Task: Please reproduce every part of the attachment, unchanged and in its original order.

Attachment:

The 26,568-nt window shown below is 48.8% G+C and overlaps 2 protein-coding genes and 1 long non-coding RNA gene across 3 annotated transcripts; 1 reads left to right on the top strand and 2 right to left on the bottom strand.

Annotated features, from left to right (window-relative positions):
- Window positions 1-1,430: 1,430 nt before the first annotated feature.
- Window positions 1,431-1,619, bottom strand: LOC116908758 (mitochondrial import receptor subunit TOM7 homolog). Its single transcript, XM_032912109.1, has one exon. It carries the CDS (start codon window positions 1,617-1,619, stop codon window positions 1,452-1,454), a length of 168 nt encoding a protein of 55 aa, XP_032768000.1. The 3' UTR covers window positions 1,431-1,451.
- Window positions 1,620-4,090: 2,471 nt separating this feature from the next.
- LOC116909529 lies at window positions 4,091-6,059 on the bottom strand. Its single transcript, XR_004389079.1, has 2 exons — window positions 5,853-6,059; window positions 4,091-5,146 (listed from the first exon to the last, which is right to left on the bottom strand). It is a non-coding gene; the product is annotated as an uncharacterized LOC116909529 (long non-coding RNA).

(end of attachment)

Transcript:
The 26,568-nt window shown below is 48.8% G+C and overlaps 2 protein-coding genes and 1 long non-coding RNA gene across 3 annotated transcripts; 1 reads left to right on the top strand and 2 right to left on the bottom strand.

Annotated features, from left to right (window-relative positions):
- Window positions 1-1,430: 1,430 nt before the first annotated feature.
- Window positions 1,431-1,619, bottom strand: LOC116908758 (mitochondrial import receptor subunit TOM7 homolog). Its single transcript, XM_032912109.1, has one exon. It carries the CDS (start codon window positions 1,617-1,619, stop codon window positions 1,452-1,454), a length of 168 nt encoding a protein of 55 aa, XP_032768000.1. The 3' UTR covers window positions 1,431-1,451.
- Window positions 1,620-4,090: 2,471 nt separating this feature from the next.
- LOC116909529 lies at window positions 4,091-6,059 on the bottom strand. Its single transcript, XR_004389079.1, has 2 exons — window positions 5,853-6,059; window positions 4,091-5,146 (listed from the first exon to the last, which is right to left on the bottom strand). It is a non-coding gene; the product is annotated as an uncharacterized LOC116909529 (long non-coding RNA).